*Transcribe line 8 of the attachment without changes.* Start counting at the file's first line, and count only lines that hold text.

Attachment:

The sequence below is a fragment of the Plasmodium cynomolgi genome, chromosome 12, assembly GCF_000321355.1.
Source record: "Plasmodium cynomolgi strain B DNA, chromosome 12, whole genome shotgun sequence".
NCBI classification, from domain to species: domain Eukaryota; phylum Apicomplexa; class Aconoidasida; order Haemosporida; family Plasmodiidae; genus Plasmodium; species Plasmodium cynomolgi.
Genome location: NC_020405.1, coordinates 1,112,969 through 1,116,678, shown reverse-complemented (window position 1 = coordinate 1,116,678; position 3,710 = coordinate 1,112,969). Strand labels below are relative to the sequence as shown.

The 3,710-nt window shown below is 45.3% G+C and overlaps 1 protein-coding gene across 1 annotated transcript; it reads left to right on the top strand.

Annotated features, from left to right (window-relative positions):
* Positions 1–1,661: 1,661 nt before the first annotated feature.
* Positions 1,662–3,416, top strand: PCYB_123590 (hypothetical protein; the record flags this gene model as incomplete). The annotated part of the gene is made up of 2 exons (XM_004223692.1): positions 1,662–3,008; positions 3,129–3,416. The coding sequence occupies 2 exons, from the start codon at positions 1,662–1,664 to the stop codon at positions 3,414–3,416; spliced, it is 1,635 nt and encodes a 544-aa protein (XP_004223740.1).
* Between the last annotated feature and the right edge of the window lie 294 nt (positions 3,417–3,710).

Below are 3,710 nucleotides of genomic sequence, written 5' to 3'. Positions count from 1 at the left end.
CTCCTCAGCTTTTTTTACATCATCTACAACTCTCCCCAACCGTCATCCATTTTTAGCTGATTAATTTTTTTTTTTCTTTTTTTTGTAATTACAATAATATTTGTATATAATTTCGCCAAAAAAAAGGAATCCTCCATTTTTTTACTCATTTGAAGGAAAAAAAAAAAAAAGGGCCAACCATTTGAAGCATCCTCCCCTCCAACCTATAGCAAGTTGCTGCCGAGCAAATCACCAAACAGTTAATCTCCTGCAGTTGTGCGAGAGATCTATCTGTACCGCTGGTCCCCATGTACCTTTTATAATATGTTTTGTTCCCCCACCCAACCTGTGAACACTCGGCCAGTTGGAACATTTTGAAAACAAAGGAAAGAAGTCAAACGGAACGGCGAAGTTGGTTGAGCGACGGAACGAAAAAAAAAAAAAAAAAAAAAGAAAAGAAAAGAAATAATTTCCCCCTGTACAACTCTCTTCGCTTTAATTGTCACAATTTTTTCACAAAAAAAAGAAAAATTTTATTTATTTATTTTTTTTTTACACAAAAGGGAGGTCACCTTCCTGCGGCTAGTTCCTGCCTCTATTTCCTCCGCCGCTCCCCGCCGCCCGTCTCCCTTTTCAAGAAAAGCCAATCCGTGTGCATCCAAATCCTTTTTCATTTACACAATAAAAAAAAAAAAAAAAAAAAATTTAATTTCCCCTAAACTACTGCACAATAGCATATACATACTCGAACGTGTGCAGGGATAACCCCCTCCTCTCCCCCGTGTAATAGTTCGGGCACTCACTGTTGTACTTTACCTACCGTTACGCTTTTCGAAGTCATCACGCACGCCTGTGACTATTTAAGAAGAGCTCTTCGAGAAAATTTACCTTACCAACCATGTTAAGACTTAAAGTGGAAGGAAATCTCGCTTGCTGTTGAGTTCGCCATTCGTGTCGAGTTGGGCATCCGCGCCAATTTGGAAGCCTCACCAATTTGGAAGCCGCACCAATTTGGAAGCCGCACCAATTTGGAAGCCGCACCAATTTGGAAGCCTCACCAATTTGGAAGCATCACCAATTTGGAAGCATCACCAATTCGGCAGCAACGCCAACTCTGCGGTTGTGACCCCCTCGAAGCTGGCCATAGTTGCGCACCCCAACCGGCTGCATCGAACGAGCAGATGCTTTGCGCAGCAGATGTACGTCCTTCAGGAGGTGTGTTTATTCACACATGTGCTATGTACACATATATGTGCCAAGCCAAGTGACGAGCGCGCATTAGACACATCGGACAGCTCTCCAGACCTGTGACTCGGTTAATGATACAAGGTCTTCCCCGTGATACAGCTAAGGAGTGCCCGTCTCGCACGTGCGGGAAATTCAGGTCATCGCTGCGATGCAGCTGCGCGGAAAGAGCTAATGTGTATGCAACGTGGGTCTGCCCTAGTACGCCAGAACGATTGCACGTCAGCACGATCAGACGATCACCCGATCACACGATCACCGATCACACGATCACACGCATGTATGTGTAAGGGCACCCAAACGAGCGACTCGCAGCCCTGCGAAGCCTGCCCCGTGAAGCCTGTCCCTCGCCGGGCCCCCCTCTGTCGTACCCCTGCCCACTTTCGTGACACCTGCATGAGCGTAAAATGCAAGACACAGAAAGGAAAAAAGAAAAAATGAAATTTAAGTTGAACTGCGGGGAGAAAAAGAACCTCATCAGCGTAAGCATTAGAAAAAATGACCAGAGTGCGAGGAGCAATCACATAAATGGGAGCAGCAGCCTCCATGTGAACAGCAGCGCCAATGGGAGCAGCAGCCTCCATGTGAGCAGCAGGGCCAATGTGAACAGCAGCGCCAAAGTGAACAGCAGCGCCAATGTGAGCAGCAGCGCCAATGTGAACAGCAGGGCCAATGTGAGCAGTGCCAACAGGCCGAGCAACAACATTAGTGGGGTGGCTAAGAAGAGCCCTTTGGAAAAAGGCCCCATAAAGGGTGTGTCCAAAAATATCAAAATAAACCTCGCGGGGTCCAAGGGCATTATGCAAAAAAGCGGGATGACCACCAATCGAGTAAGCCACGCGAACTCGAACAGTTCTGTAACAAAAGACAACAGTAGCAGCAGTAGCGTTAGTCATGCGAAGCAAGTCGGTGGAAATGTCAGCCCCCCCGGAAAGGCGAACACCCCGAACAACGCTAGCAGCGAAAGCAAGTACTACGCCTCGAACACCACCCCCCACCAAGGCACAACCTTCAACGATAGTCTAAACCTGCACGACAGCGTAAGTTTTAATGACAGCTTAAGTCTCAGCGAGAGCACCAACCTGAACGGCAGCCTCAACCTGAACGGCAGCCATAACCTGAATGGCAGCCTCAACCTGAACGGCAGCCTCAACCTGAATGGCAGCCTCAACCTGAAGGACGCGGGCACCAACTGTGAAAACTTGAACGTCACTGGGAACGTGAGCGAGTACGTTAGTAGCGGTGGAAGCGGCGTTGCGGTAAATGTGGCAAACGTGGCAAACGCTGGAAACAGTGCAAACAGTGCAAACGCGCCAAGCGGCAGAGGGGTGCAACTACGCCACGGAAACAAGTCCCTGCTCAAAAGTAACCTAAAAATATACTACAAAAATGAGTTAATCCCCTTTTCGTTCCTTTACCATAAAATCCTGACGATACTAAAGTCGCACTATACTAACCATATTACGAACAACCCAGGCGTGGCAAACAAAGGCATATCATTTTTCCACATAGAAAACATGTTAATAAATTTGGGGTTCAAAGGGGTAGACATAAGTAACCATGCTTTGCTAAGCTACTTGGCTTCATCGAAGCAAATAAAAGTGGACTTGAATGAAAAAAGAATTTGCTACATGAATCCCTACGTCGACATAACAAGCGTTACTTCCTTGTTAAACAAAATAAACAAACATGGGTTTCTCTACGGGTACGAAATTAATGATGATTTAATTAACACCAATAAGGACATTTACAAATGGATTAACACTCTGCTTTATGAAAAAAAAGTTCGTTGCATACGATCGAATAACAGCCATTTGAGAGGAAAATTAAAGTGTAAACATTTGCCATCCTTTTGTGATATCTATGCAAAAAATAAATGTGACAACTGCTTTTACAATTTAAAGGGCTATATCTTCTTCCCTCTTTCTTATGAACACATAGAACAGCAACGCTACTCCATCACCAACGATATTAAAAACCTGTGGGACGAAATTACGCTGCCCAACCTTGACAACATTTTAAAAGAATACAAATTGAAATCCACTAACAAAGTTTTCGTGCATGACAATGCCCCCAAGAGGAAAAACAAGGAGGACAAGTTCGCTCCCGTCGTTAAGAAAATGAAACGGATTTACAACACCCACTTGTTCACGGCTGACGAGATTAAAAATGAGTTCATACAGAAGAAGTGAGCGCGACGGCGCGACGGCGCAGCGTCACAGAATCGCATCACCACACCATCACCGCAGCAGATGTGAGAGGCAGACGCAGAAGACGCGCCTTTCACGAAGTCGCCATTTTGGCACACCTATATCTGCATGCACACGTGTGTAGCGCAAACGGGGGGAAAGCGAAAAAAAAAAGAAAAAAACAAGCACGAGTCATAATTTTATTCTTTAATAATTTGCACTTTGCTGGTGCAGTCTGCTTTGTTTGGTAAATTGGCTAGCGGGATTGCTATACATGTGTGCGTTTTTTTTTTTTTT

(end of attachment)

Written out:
* Positions 1,662–3,416, top strand: PCYB_123590 (hypothetical protein; the record flags this gene model as incomplete). The annotated part of the gene is made up of 2 exons (XM_004223692.1): positions 1,662–3,008; positions 3,129–3,416. The coding sequence occupies 2 exons, from the start codon at positions 1,662–1,664 to the stop codon at positions 3,414–3,416; spliced, it is 1,635 nt and encodes a 544-aa protein (XP_004223740.1).